Saturday, May 21, 2011

The Art Of Political Spin

(Editor's Note: I had no way to actually verify this when I originally posted it, but thought it was just too good not to share. I later came to learn that this is fact not true, and was actually circulated on the Internet several years ago with Hillary Clinton instead of Harry Reid as the relative in question. No matter what, you have to truly admire someone's exceptional ability at political spin.)

Judy Wallman, a professional genealogy researcher in southern California, was doing some personal work on her own family tree. She discovered that Senator Harry Reid’s great-great uncle, Remus Reid, was hanged for horse stealing and train robbery in Montana in 1889. Both Judy and Harry Reid share this common ancestor.

This is the only known photograph of Remus — standing on the gallows in Montana territory:

On the back of the picture Judy obtained during her research is this inscription: "Remus Reid, horse thief, sent to Montana Territorial Prison 1885, escaped 1887, robbed the Montana Flyer six times. Caught by Pinkerton detectives, convicted and hanged in 1889.’

So Judy recently e-mailed Senator Harry Reid for information about their great-great uncle.

Believe it or not, Harry Reid’s staff sent back the following biographical sketch for her genealogy research:

“Remus Reid was a famous cowboy in the Montana Territory. His business empire grew to include acquisition of valuable equestrian assets and intimate dealings with the Montana railroad. Beginning in 1883, he devoted several years of his life to government service, finally taking leave to resume his dealings with the railroad. In 1887, he was a key player in a vital investigation run by the renowned Pinkerton Detective Agency. In 1889, Remus passed away during an important civic function held in his honor when the platform upon which he was standing collapsed.”

Now THAT’s how it’s done folks! That’s REAL political spin at its finest. It just doesn't get much better than that!.

Monday, May 09, 2011

CEO Magazine Says Washington Slid Five More Spots In Business Friendliness

CEO Magazine, which issued its annual “Best/Worst States for Business” this week, ranked Washington state below average at 34th. The more telling statistic from this survey of over 500 CEOs is that our state has fallen 18 spots over the last five years. In 2006 Washington ranked an above average 16th.

The survey takes into account “Taxes and Regulation,” “Workforce Quality,” and “Living Environment.”

The best states: Texas, North Carolina, Florida, Tennessee and Georgia.

The worst states: California (50th), New York, Illinois, New Jersey and Michigan.

From the survey results,

“’Do not overtax business,’ offered one CEO. ‘Make sure your tax scheme does not drive business to another state. Have regulatory environment and regulators that encourage good business — not one that punishes businesses for minor infractions. Good employment laws help too. Let companies decide what benefits and terms will attract and keep the quality of employee they need. Rules that make it hard, if not impossible, to separate from a non-productive employee make companies fearful to hire or locate in a state.”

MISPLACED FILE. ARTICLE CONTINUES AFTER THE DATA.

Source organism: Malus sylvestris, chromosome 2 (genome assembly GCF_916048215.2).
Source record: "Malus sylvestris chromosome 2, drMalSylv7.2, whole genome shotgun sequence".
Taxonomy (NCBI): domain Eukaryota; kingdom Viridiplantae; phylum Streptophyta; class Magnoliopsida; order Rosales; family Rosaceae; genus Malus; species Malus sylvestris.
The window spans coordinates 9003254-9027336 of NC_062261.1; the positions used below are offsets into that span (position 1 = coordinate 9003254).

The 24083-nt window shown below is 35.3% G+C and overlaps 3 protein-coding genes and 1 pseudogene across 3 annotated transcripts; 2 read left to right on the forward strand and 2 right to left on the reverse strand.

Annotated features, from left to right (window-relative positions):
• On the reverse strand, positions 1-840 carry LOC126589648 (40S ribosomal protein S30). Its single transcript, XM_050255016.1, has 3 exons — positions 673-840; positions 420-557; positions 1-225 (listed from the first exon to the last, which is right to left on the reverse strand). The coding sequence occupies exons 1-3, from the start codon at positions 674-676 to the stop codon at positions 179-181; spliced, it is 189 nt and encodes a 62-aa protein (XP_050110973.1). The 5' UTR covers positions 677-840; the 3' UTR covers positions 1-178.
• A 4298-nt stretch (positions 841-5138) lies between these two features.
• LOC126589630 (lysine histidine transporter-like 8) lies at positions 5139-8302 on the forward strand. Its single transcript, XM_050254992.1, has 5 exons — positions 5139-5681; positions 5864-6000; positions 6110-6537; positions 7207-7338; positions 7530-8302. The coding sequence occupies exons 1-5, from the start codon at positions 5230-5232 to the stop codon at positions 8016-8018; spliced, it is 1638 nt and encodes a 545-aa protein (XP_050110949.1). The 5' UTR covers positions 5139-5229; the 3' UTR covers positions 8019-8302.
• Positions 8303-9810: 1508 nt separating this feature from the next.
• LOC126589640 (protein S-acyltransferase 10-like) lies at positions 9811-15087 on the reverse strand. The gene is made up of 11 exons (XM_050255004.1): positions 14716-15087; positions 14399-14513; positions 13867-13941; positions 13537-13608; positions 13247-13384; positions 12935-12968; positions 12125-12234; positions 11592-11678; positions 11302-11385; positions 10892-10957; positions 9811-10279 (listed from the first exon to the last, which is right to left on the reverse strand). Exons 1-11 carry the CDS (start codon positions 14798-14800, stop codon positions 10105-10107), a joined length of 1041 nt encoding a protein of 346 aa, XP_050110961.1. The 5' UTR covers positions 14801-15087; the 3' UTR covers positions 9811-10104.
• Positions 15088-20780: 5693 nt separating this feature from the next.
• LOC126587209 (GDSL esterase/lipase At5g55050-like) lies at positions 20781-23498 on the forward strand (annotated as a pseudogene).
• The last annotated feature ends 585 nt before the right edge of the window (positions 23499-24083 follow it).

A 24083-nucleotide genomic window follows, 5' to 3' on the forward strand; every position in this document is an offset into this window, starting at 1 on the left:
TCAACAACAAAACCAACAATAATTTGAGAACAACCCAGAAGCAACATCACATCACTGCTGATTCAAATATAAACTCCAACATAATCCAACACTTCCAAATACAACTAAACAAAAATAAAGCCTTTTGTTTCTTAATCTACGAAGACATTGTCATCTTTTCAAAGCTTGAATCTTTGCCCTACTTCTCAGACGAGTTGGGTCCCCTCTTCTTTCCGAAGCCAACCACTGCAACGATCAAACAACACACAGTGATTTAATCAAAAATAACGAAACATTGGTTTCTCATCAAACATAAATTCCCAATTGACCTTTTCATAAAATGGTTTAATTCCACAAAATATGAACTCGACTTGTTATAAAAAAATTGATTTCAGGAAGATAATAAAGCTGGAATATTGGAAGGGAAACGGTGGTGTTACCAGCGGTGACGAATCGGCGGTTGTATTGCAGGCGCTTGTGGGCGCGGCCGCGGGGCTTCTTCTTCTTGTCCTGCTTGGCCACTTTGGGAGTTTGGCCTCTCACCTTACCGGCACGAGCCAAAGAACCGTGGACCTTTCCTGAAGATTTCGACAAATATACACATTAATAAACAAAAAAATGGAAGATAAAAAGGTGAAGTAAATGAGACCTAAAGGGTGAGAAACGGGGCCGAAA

Seems like pretty good advice. It’s unfortunate that enough CEOs nationwide think Washington is doing a fair-to-poor job at implementing such policies. But at least we’re not Illinois, which has fallen 40 spots in five years. Ouch.

Thursday, May 05, 2011

Is Cantwell Vulnerable?

A new Elway Poll says Democratic Senator Maria Cantwell, who is facing re-election next year, could very well be vulnerable — IF, and it's a BIG IF — the Republicans can actually field a credible candidate. But then that's their usual problem with getting anyone elected. The R's can't seem to find moderates — folks whose message resonates with the majority of Washington voters — usually opting instead for right-wing extremists.  

A new Elway poll finds Cantwell's “Job Performance” rating at 52 percent “negative” to 42 percent “positive" — nearly the exact opposite of her 2005 numbers a year out from re-election. Back then, her numbers were 52 positive vs. 38 negative.)

The Elway Poll supposed an imaginary open primary against a group of Republicans that included former KIRO TV anchor Susan Hutchison; Tea Party activist Clint Didier; U.S. Rep. Dave Reichert; and Seattle Port Commissioner Bill Bryant. Cantwell won big over all of them with 47 percent of the vote.

You may recall that in 2006 Cantwell beat former Safeco Insurance CEO Mike McGavick, 56.9 percent to 39.9 percent. Obviously, she could do a lot worse in 2012 and still win since the Republicans don't have anyone waiting in the wings that according to Elway would be a credible challenger.
On the other hand, I've heard it said more than once that Elway couldn't poll himself accurately.

Cantwell's approval numbers in the most recent poll aren't higher now because there are fewer undecided voters. Clearly, between a May 2005 poll, until the Summer of 2009 Cantwell’s approval numbers have been more volatile, with six of the last 20 polls showing her with higher disapproval, ratings but with an overall trend of a higher approval. So given the absence of any strong Republican opponent on the horizon, it doesn't appear to me at least that she has too much to worry about.